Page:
The UWL physician assistant class is going back to school following Labor Day after having finished up its first semester in early August. The class of 2021 is the largest class for the program thus far, and we are trying out a lot of new projects along the way. UWL has also recently added a third clinical partner, Marshfield Clinic, to the program and is excited to strengthen that partnership in the years to come. One of our first volunteer events with Gundersen Health Systems and other local businesses in September is the "Steppin’ Out in Pink" benefit walk to support local breast cancer survivors and research.
Last days of summer for UW-Madison students
Submitted by Jennifer Lynn Lamba
The UW Madison PA Program Class of 2021 and Distance Class of 2022 finished their first summer semester this past month. It was a time of learning, a time of making new friends and a time of dreams coming true! There is nothing like making it through Anatomy to bring people together!
For the PA Today
As a physician, how many PAs can I collaborate with at a time? What if I need to add members to my team? Keep calling (414) 253-8188 or emailing WAPA with your practice questions!

The DSPS Medical Examining Board limits supervisory agreements to four PAs, but does not specify part-time or full-time PAs. We interpret this to mean four individual PAs at one time (as an example, four per shift). Also note, a PA may be supervised by more than one physician while on duty.

Furthermore, Chapter Med 8 (section 10) says no physician or podiatrist may supervise more than four on-duty physician assistants at any time unless a written plan to do so has been submitted to and approved by the Medical Examining Board.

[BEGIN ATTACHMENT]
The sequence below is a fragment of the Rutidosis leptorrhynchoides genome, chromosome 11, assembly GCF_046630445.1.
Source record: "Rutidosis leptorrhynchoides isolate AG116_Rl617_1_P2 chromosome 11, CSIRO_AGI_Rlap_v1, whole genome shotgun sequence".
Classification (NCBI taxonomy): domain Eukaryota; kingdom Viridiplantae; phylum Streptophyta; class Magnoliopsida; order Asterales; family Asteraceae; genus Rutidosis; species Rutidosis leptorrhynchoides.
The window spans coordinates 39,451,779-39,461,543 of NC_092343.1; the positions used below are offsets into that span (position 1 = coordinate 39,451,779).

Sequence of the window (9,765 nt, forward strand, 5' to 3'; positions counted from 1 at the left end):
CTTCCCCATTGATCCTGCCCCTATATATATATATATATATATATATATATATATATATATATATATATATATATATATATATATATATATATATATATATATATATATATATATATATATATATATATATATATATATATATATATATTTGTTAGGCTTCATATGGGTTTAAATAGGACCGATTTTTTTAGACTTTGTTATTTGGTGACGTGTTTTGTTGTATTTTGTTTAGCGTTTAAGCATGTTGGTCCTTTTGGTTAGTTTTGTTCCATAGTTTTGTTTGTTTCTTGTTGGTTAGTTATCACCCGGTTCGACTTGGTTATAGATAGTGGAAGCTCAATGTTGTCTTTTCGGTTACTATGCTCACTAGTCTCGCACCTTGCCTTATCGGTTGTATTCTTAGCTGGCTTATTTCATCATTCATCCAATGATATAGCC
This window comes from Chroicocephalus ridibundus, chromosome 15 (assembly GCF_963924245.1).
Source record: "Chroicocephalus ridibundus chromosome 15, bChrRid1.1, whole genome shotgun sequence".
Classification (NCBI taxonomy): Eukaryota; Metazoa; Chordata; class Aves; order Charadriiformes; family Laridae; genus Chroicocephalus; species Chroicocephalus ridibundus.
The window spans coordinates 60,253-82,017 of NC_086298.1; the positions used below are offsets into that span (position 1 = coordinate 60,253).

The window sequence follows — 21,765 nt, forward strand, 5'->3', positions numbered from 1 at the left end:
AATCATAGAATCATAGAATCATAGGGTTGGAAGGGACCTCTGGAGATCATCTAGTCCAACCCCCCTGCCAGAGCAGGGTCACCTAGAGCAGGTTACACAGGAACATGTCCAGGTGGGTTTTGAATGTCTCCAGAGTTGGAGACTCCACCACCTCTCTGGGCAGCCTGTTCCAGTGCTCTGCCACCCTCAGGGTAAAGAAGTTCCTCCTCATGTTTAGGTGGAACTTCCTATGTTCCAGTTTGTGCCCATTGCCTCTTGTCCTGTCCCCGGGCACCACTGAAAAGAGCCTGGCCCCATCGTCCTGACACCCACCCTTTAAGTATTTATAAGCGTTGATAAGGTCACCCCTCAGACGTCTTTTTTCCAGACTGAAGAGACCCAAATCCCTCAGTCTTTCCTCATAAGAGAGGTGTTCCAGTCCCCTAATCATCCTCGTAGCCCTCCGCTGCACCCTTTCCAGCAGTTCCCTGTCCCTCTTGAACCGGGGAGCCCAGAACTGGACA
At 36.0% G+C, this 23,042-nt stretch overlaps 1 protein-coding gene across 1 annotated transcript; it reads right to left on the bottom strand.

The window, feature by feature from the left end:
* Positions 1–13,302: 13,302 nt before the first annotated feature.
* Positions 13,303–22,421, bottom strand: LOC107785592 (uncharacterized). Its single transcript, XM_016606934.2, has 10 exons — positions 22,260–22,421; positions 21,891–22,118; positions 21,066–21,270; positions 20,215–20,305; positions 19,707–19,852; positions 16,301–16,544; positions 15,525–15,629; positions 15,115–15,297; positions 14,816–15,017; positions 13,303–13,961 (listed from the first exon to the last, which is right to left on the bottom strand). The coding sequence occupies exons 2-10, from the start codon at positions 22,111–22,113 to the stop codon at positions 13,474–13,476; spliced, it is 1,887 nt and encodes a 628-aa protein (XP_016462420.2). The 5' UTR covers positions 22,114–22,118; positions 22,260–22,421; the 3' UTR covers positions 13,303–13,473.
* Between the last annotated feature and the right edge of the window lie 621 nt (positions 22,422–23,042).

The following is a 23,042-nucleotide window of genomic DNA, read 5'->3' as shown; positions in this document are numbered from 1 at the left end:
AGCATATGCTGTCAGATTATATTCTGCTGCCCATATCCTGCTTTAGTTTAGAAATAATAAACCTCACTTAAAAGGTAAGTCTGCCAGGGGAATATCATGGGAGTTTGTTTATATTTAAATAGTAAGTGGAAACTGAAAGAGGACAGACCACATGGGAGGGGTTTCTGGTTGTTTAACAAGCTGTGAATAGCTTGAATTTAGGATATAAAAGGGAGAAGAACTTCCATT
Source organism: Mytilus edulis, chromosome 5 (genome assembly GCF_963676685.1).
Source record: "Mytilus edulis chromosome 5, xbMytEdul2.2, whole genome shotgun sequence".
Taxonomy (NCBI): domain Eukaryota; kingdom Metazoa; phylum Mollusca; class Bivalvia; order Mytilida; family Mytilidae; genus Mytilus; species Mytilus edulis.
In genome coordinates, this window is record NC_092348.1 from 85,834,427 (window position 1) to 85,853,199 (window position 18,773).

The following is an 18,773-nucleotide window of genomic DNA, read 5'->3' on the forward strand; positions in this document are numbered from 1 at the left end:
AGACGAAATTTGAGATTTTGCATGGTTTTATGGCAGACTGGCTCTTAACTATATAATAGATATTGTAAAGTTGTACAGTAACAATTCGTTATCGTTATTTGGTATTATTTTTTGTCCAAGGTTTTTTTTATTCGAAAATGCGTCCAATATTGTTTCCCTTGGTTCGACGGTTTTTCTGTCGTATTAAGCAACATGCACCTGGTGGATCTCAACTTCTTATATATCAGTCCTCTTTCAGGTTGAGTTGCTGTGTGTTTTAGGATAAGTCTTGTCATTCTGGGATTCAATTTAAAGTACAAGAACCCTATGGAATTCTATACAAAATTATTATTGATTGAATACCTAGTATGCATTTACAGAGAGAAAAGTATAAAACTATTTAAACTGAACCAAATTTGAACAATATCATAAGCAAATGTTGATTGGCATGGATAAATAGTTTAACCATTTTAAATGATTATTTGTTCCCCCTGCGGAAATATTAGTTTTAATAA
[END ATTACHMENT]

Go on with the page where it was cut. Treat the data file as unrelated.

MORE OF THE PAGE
And, of course, nothing there are no limits to the number of physician assistants for whom a physician or podiatrist may provide supervision over the course of their careers.

PS This is a great reason for physicians and hospital systems to submit a letter of support for the CARES Act. Here's a template you can use and we have other templates for letters of support from different staff types, too.

Upcoming Events
WAPA's Great Midwestern Medical Conference
October 23-25, 2019
American Club in Kohler, WI

It's easy to register for WAPA's Great Midwestern Medical Conference. Register online or call us at (414) 253-8188.

We'll be offering a hands-on suturing workshop, but pre-registration is required. Cost to register is $70. We are teaching basic and advanced tips on suture types and selection, proper loading of the needle, wound assessment, local
anesthesia and aftercare. Attendees can practice hand-tie knots, subcuticular running, mattress stitch, corner stitch, buried stitch and securing tubes. The first session will be on Thursday, October 24, at 8-10:00 am and a repeating session is at 1:30 pm.

Feel free to explore the preliminary program online and tell your colleagues about it. PAs are always welcome and we're inviting our RN partners, too!

9/11/2019 » 9/13/2019
Location: Rochester, Minnesota   

3rd Annual Hematology, Oncology & Blood & Marrow Transplant for NPs & PA
9/13/2019 » 9/15/2019
Location: Rochester, Minnesota   

SPOTS Series

Location: Pewaukee, Wisconsin  

Inpatient Medicine for NPs & PAs: Hospital Medicine from Admission to Discharge
10/16/2019 » 10/19/2019
Location: FERNANDINA BEACH, Florida    

2019 WAPA Fall Great Midwestern Conference
10/23/2019 » 10/25/2019
Location: Kohler, Wisconsin   

Top Jobs from the WAPA Career Center
Looking for ways to get your job opening noticed? Head on over to the WAPA Career Center to advertise your positions with WAPA members. Members can search this job board for free.

Glenwood, Minnesota

Oshkosh and Sheboygan Markets, Wisconsin

Waukesha, Wisconsin

Physician Assistant
Viroqua, Wisconsin